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That being the case vs in which/that case

 

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  #1  
Old May 10, 2022, 11:49 AM
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That being the case vs in which/that case

What´s the difference between these two phrases?
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  #2  
Old May 10, 2022, 10:44 PM
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They are synonymous, more or less. You could translate "that/this being the case" as "Siendo eso el caso", and you could translate "in which/that/this case" as "en ese/este caso".
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Old May 11, 2022, 02:55 AM
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And in the following sentence why do they give just one answer correct!
You said you're moving to Argentina. ---------------YOU WONT BE NEEDING your Harley. Can I have it?
In which case
That being the case
The only explanation that I can find is the verb agreement. If I choose In which case I would say YOU WON´t need. Is that correct?
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Old May 11, 2022, 05:41 AM
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That being the case has an air of the subjunctive about it, as if it were a variation of the less understood, be that the case. In which case expresses less doubt.
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  #5  
Old May 11, 2022, 06:46 AM
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so verb agreement has nothing to do?
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Old May 11, 2022, 08:08 AM
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I don't believe verb agreement has anything to do with it. It's just two ways of saying the same thing, but one of which seems more subjunctive.
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Old May 11, 2022, 09:19 AM
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Given the two choices and the context you provided (thank you), only one answer sounds right to me.

The second sentence depends on another event occurring. We can tell that the prior event hasn't happened yet because of the tense being used in the second sentence.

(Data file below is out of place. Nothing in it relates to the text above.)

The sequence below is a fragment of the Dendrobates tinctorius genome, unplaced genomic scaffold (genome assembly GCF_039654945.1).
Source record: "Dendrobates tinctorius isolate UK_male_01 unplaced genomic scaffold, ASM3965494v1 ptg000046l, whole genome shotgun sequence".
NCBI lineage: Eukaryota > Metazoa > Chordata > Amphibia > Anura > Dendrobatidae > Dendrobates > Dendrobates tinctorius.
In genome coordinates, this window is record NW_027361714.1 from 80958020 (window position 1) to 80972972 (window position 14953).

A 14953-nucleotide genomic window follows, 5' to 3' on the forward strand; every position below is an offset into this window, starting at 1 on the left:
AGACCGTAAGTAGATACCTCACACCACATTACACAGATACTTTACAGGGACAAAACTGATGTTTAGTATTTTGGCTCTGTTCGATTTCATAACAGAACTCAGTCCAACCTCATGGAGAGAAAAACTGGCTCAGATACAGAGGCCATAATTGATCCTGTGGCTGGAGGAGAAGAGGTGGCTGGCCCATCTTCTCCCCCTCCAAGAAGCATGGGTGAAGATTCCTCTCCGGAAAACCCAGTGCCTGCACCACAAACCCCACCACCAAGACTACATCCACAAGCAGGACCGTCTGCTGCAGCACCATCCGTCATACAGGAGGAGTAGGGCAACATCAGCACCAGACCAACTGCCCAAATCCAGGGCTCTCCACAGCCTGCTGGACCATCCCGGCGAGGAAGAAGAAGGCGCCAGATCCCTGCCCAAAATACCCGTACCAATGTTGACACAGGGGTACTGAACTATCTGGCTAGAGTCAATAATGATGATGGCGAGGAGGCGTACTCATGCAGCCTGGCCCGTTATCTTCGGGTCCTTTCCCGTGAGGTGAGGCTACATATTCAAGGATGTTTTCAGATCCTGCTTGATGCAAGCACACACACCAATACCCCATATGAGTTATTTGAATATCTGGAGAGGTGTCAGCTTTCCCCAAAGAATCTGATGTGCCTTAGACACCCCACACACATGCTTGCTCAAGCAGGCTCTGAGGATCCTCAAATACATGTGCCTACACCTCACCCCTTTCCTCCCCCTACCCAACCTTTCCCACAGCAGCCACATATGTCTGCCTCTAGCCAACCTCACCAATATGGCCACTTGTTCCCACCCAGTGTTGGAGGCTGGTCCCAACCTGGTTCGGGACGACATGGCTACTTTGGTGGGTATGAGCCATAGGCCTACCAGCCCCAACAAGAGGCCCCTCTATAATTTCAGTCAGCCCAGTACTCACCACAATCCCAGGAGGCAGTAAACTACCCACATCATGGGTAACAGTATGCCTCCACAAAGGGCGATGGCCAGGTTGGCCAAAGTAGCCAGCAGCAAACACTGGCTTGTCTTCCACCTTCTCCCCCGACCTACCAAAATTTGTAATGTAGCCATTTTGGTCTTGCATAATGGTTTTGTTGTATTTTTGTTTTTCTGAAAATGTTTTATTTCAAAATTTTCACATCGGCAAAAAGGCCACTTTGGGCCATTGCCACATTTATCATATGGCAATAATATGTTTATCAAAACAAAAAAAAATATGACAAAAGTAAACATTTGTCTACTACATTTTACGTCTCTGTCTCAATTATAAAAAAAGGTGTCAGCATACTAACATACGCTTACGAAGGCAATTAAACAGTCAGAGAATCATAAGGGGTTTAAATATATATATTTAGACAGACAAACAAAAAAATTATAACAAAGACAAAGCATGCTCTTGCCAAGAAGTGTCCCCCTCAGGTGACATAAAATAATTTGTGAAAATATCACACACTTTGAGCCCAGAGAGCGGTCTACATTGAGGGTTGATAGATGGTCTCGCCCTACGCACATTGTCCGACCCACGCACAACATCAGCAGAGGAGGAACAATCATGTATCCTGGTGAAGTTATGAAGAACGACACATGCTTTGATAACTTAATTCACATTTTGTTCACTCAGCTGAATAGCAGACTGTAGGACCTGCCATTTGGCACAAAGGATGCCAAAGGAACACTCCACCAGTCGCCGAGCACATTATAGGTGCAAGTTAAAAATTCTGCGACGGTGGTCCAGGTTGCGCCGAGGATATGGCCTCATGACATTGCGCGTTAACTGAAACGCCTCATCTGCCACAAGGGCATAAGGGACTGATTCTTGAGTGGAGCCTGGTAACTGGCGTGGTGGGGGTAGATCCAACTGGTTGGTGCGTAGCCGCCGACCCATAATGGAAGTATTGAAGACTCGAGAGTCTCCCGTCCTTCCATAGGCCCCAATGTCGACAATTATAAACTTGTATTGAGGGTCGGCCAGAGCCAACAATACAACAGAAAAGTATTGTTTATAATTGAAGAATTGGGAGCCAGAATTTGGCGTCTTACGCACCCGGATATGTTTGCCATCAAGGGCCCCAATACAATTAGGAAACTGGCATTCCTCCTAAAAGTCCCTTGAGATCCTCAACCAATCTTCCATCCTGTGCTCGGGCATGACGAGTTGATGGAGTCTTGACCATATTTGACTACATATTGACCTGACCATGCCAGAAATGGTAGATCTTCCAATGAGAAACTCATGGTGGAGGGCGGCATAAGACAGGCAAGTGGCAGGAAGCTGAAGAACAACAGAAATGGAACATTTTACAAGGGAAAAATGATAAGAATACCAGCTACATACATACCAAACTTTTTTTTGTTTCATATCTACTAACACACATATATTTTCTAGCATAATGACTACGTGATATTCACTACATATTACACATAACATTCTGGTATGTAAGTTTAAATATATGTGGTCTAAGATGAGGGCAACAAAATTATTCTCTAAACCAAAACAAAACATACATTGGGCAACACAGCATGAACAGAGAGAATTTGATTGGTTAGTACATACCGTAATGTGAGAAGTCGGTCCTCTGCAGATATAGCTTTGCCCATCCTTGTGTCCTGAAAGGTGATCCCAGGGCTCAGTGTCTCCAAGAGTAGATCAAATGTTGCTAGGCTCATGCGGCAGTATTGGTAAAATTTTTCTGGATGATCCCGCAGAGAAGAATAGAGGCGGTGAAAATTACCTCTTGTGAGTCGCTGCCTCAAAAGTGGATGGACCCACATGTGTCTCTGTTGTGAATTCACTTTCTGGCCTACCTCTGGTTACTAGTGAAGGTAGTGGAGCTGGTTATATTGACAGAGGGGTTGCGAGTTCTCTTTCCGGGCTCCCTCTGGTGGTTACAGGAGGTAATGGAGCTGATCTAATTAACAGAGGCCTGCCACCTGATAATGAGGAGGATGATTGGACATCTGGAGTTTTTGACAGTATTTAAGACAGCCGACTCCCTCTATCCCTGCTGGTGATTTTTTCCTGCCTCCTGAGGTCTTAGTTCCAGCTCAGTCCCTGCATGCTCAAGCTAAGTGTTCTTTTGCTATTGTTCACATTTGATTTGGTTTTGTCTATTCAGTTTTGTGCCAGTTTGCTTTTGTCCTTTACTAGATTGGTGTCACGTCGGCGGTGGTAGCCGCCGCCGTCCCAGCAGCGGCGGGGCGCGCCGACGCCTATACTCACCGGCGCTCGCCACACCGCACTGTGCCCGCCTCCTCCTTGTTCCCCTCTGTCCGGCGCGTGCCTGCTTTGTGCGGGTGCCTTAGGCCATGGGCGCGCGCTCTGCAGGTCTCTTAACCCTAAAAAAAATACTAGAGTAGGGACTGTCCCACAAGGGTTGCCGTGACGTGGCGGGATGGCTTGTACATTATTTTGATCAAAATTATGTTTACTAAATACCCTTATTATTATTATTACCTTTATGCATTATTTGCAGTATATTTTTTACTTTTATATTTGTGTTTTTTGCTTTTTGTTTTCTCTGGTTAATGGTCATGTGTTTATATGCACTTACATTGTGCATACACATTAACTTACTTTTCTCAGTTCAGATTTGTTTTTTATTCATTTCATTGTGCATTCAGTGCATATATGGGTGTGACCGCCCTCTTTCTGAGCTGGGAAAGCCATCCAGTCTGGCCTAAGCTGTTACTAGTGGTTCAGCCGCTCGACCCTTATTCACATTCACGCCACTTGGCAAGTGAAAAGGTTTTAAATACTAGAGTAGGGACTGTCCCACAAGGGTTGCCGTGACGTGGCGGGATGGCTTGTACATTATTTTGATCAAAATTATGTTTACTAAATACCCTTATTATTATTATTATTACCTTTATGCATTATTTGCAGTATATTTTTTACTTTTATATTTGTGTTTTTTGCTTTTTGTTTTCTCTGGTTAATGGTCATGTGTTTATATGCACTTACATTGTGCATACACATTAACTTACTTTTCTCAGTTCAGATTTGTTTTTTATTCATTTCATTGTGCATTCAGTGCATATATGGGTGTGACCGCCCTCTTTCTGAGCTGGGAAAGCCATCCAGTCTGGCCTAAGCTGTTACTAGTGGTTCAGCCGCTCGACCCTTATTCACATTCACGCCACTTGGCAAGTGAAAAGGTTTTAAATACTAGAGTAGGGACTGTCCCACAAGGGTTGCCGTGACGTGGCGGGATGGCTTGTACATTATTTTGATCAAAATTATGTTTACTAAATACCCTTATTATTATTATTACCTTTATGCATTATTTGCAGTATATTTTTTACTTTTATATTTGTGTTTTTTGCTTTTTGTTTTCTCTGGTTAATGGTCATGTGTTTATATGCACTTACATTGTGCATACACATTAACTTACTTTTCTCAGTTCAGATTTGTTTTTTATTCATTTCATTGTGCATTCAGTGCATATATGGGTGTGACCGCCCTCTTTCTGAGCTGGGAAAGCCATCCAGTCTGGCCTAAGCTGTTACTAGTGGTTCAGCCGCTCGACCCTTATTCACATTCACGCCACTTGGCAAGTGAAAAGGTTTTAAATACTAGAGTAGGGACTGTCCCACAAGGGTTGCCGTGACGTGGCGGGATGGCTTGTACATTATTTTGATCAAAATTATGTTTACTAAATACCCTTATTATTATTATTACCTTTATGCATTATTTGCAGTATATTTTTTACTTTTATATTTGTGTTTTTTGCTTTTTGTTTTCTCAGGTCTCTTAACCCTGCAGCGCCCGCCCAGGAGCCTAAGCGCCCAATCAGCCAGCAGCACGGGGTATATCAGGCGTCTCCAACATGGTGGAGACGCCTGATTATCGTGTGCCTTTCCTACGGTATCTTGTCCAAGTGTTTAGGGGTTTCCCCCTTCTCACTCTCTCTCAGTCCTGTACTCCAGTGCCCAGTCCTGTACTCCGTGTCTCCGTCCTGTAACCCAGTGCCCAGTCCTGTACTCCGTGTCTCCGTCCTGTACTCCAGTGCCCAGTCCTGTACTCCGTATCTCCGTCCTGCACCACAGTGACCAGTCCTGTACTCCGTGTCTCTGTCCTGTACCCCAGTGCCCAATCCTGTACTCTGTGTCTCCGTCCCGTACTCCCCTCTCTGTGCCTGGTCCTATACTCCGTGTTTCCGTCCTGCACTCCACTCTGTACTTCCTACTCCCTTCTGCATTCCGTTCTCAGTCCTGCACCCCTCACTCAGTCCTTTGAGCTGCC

"In which case" is used to indicate that the statement that follows is true if the possible situation just mentioned actually occurred (or actually exists).
Since the situation has not occurred, it seems out of place to refer to it as though it had.

Using "in which case" in this instance may be acceptable in some regions (or to some people), but to me it just sounds wrong. The only clear choice in my mind is to treat the event as something that hasn't occurred yet, and "that being the case" is the only transition that works (of the two given).

You could use "in that case" instead of "that being the case," but it wasn't an offering.
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Old May 12, 2022, 03:01 AM
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And what about punctuation?
If it was a comma, could I put in which case?
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  #9  
Old May 12, 2022, 09:57 AM
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Remembering that 'in which case' is used when the event has occurred (exists), a comma precedes the clause, and it and what follows it go in the same sentence with what has occurred.

--

The correct punctuation for 'That being the case' (or 'In that case', which wasn't offered as a choice) is a trailing comma, because it introduces the event that follows.

You said you're moving to Argentina. That being the case, you won't be needing your Harley. Can I have it?

You said you're moving to Argentina. In that case, you won't be needing your Harley. Can I have it?
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